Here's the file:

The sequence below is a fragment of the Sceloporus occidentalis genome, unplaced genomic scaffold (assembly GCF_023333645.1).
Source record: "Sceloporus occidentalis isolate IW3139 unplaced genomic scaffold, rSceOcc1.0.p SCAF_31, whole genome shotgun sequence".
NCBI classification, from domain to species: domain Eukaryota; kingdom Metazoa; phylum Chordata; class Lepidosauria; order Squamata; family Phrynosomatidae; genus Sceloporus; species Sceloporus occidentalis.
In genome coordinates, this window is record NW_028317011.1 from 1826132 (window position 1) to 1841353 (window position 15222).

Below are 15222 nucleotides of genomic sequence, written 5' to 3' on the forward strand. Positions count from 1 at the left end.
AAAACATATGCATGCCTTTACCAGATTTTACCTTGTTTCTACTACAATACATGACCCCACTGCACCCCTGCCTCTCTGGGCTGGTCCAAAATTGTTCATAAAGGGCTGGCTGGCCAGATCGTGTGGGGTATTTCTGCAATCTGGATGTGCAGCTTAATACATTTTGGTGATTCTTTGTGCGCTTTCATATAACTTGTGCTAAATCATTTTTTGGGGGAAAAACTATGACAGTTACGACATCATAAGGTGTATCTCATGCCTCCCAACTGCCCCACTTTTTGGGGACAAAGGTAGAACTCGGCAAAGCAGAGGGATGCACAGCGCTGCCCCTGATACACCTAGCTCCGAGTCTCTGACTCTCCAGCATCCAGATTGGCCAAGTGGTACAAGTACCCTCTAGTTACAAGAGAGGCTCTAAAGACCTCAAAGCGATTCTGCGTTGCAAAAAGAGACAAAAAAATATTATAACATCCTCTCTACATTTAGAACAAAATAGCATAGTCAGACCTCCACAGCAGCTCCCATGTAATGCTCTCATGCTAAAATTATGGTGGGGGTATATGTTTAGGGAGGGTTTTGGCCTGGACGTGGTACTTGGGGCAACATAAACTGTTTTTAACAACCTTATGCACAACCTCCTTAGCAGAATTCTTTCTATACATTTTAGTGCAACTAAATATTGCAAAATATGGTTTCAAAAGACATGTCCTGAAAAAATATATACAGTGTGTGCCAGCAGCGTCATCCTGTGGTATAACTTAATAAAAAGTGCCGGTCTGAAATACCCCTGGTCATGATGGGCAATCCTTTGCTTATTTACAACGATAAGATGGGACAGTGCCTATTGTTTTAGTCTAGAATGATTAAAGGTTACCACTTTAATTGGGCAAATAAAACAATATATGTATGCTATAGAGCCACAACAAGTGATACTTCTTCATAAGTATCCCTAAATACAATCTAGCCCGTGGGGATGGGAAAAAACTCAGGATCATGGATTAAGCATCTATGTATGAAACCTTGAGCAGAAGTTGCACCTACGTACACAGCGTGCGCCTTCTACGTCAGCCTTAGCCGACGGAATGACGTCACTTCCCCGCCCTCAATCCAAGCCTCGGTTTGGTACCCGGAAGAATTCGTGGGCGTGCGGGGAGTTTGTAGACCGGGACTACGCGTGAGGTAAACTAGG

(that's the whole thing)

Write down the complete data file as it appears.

The sequence below is a fragment of the Sceloporus occidentalis genome, unplaced genomic scaffold (assembly GCF_023333645.1).
Source record: "Sceloporus occidentalis isolate IW3139 unplaced genomic scaffold, rSceOcc1.0.p SCAF_31, whole genome shotgun sequence".
NCBI classification, from domain to species: domain Eukaryota; kingdom Metazoa; phylum Chordata; class Lepidosauria; order Squamata; family Phrynosomatidae; genus Sceloporus; species Sceloporus occidentalis.
In genome coordinates, this window is record NW_028317011.1 from 1826132 (window position 1) to 1841353 (window position 15222).

Below are 15222 nucleotides of genomic sequence, written 5' to 3' on the forward strand. Positions count from 1 at the left end.
AAAACATATGCATGCCTTTACCAGATTTTACCTTGTTTCTACTACAATACATGACCCCACTGCACCCCTGCCTCTCTGGGCTGGTCCAAAATTGTTCATAAAGGGCTGGCTGGCCAGATCGTGTGGGGTATTTCTGCAATCTGGATGTGCAGCTTAATACATTTTGGTGATTCTTTGTGCGCTTTCATATAACTTGTGCTAAATCATTTTTTGGGGGAAAAACTATGACAGTTACGACATCATAAGGTGTATCTCATGCCTCCCAACTGCCCCACTTTTTGGGGACAAAGGTAGAACTCGGCAAAGCAGAGGGATGCACAGCGCTGCCCCTGATACACCTAGCTCCGAGTCTCTGACTCTCCAGCATCCAGATTGGCCAAGTGGTACAAGTACCCTCTAGTTACAAGAGAGGCTCTAAAGACCTCAAAGCGATTCTGCGTTGCAAAAAGAGACAAAAAAATATTATAACATCCTCTCTACATTTAGAACAAAATAGCATAGTCAGACCTCCACAGCAGCTCCCATGTAATGCTCTCATGCTAAAATTATGGTGGGGGTATATGTTTAGGGAGGGTTTTGGCCTGGACGTGGTACTTGGGGCAACATAAACTGTTTTTAACAACCTTATGCACAACCTCCTTAGCAGAATTCTTTCTATACATTTTAGTGCAACTAAATATTGCAAAATATGGTTTCAAAAGACATGTCCTGAAAAAATATATACAGTGTGTGCCAGCAGCGTCATCCTGTGGTATAACTTAATAAAAAGTGCCGGTCTGAAATACCCCTGGTCATGATGGGCAATCCTTTGCTTATTTACAACGATAAGATGGGACAGTGCCTATTGTTTTAGTCTAGAATGATTAAAGGTTACCACTTTAATTGGGCAAATAAAACAATATATGTATGCTATAGAGCCACAACAAGTGATACTTCTTCATAAGTATCCCTAAATACAATCTAGCCCGTGGGGATGGGAAAAAACTCAGGATCATGGATTAAGCATCTATGTATGAAACCTTGAGCAGAAGTTGCACCTACGTACACAGCGTGCGCCTTCTACGTCAGCCTTAGCCGACGGAATGACGTCACTTCCCCGCCCTCAATCCAAGCCTCGGTTTGGTACCCGGAAGAATTCGTGGGCGTGCGGGGAGTTTGTAGACCGGGACTACGCGTGAGGTAAACTAGG